News | Whitcomb: Sharing Pension Blame; ‘Ladies Lingerie’; Money for the Mob; In Defense of Buses

Sunday, May 13, 2018

Robert Whitcomb, columnist

“You fall out of your mother’s womb, you crawl across open country under fire, and drop into your grave.”

— Quentin Crisp

“News is what somebody somewhere wants to suppress; all the rest is advertising.’’

— The early 20th Century British newspaper publisher Lord Northcliffe

“{O}ne turns to the spring world again, knowing that it is not forever, and that all one can do is drink deeply and store it up, and use it, a memory at a time, against the press of other moments and other moods. If ever one moment could justify all of life, it would be such an evening in May.’’

— In the chapter “May Evening,’’ from in Praise of Seasons, by the late Alan H. Olmstead, a Connecticut editor and essayist.

I vote for May as the best month. It’s the freshest,  the most fragrant and the most, well, most luscious. It’s also the greenest, and I think that green is the most soothing color, though some neurologists insist that blue is.

If you’re a student, final exams and papers darken the month,  but for most of us, May is a joy. Early and mid-October may give it a run for its money in beauty, but October has the great drawback of our knowing that it’s followed by dark, chilly, windswept November.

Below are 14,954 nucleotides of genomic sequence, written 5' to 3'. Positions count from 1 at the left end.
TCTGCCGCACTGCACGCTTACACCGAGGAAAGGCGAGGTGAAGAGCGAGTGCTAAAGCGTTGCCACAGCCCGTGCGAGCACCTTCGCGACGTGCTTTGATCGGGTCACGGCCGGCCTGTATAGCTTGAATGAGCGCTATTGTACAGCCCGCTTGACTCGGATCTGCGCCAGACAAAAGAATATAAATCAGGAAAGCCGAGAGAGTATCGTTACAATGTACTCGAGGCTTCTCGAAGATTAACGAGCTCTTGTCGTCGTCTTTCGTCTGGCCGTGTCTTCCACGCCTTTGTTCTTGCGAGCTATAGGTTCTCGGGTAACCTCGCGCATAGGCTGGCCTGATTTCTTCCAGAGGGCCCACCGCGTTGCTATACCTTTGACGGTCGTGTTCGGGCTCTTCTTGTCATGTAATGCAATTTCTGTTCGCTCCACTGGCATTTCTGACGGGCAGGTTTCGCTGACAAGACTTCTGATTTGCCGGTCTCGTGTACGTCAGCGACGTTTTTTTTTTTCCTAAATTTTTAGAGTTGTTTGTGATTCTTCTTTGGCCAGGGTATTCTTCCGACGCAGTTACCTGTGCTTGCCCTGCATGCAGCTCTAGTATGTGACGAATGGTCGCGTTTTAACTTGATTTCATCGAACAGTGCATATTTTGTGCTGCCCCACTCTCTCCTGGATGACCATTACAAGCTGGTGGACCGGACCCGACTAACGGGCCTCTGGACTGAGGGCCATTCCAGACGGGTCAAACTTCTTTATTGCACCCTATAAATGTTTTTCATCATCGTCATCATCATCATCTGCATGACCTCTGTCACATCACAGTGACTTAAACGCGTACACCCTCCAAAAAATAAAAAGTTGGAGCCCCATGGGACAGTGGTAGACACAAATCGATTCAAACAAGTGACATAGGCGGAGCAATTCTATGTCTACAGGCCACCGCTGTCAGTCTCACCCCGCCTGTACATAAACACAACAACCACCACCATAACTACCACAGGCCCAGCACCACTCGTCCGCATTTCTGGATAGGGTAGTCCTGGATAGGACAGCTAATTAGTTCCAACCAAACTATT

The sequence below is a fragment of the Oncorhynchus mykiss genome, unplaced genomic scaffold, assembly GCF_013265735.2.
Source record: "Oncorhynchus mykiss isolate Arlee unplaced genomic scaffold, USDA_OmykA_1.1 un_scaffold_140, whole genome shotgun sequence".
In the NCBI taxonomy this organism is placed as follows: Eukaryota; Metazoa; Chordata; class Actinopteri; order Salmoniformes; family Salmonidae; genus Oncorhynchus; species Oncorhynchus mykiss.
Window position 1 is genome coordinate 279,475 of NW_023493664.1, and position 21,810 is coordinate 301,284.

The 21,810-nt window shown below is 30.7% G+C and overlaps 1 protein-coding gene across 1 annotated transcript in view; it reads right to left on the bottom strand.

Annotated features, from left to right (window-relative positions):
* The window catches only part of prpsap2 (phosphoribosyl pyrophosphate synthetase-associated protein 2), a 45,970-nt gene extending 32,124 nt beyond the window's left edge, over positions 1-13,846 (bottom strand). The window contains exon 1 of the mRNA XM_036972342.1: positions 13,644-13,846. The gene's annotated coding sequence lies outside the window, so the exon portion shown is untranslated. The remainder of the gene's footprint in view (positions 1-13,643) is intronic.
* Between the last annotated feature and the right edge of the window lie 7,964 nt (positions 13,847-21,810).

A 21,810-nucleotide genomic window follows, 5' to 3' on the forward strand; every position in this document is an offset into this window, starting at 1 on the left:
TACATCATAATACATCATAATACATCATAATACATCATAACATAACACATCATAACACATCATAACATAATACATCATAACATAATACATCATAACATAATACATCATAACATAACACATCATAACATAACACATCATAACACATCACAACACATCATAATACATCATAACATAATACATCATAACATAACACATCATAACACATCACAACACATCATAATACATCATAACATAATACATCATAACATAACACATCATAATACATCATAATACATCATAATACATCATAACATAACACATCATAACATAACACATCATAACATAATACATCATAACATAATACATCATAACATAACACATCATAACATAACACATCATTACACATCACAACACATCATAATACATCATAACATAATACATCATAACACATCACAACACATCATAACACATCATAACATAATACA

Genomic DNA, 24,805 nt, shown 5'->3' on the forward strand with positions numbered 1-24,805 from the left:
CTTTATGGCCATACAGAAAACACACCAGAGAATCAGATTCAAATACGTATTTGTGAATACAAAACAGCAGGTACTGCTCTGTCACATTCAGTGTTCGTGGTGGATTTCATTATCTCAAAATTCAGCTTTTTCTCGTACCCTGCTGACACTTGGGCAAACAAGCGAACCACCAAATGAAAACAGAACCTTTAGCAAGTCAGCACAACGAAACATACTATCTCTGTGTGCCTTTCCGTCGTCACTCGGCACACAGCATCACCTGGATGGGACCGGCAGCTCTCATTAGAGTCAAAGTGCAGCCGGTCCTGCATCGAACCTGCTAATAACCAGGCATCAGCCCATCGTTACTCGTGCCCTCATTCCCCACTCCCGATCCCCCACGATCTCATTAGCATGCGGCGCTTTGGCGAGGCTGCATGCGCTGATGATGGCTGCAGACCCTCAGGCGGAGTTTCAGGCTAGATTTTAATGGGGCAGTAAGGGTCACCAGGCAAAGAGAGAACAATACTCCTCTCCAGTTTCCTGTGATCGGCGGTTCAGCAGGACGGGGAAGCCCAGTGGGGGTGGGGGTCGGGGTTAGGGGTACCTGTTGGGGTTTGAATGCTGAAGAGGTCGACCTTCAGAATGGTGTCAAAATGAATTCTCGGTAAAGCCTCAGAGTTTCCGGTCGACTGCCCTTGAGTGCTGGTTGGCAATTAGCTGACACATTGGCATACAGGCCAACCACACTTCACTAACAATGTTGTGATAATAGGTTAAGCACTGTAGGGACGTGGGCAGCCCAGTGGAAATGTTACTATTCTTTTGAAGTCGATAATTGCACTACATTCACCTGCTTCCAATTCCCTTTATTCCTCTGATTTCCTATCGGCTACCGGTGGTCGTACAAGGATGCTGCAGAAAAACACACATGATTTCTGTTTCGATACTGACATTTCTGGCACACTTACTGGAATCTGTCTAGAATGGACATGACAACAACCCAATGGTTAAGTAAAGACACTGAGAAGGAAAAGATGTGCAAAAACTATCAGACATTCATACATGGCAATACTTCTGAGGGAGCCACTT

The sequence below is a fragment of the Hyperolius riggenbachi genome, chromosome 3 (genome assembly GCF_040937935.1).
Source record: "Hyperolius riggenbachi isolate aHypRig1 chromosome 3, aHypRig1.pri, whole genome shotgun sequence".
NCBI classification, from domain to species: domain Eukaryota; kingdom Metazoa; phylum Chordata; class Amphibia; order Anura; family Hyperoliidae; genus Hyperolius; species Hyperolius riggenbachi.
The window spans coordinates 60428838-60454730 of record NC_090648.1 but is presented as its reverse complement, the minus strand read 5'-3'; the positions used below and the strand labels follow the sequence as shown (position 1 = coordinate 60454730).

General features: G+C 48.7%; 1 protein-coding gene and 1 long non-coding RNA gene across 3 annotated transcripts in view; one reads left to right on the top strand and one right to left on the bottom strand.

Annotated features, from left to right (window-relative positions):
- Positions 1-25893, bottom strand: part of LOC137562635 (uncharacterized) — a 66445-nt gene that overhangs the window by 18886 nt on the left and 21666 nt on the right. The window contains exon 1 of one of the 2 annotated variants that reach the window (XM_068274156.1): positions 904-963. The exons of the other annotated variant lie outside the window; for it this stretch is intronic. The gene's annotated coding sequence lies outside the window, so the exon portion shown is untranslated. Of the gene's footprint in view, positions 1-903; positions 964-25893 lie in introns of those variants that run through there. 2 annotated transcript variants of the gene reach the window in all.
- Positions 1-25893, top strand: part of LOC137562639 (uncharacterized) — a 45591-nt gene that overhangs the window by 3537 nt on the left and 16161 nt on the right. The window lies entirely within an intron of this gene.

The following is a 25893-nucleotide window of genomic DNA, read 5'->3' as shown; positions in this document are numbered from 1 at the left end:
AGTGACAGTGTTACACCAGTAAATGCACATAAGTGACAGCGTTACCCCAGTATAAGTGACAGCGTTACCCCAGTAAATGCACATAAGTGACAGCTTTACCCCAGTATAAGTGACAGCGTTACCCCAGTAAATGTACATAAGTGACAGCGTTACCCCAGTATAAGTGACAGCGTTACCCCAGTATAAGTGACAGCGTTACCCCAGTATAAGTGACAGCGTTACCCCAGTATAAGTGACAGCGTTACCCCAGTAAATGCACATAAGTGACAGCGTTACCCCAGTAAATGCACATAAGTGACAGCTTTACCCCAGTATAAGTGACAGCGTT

Vincent “Buddy” Cianci

In my last column, in a comment about the Providence Water Supply Board, I called the late Providence Mayor Vincent Cianci the prime culprit in the city’s ongoing underfunded-pension problem. Well, he signed off on the extreme giveaways, the worst part of which was huge cost-of-living payments,  and set the long-term pattern for underfunding the pensions.

However, I should have noted that the original sin in all this was committed by the Retirement Board,  which municipal unions controlled for years. The board showed little concern for the fiscal health of the city. Then there was a  1989 decision by then-Mayor Joseph Paolino to offer 5 percent compounded COLAs in a collective-bargaining agreement; city councilors unwilling to push back strongly to stop the raids on the city’s treasury,  and widespread disability-pension fraud.


Some Rhode Island Democrats have proposed big tax increases to pay for expanded or new public programs. But the tiny state has no alternative but to make its taxes competitive with Massachusetts’s. Economic reality bites.


I’m sympathetic to Rhode Island Superior Court Judge Netti Vogel for having imposed a ban on citizens, including journalists, from contacting jurors in the high-profile trial of  Jorge DePina, who was found guilty of second-degree murder in the death of his 10-year-old daughter. After all, who wants to be approached by strangers wanting to discuss such a ghastly story after you’ve done your painful civic duty in a case like this?

Facing a Providence Journal lawsuit alleging that her do-not-contact order violated the First Amendment, Judge Vogel lifted her ban.

While levels of sequestration are appropriate for jurors while they serve so that they can make as disinterested a decision as possible based on sworn testimony and other evidence, after a jury decides, the public has a right to ask about what went into its judgment. With trial after trial, such information over time can be used to improve our courts.

Of course, the jurors have every right to refuse to speak to the news media or anyone else. And we thank them for their service.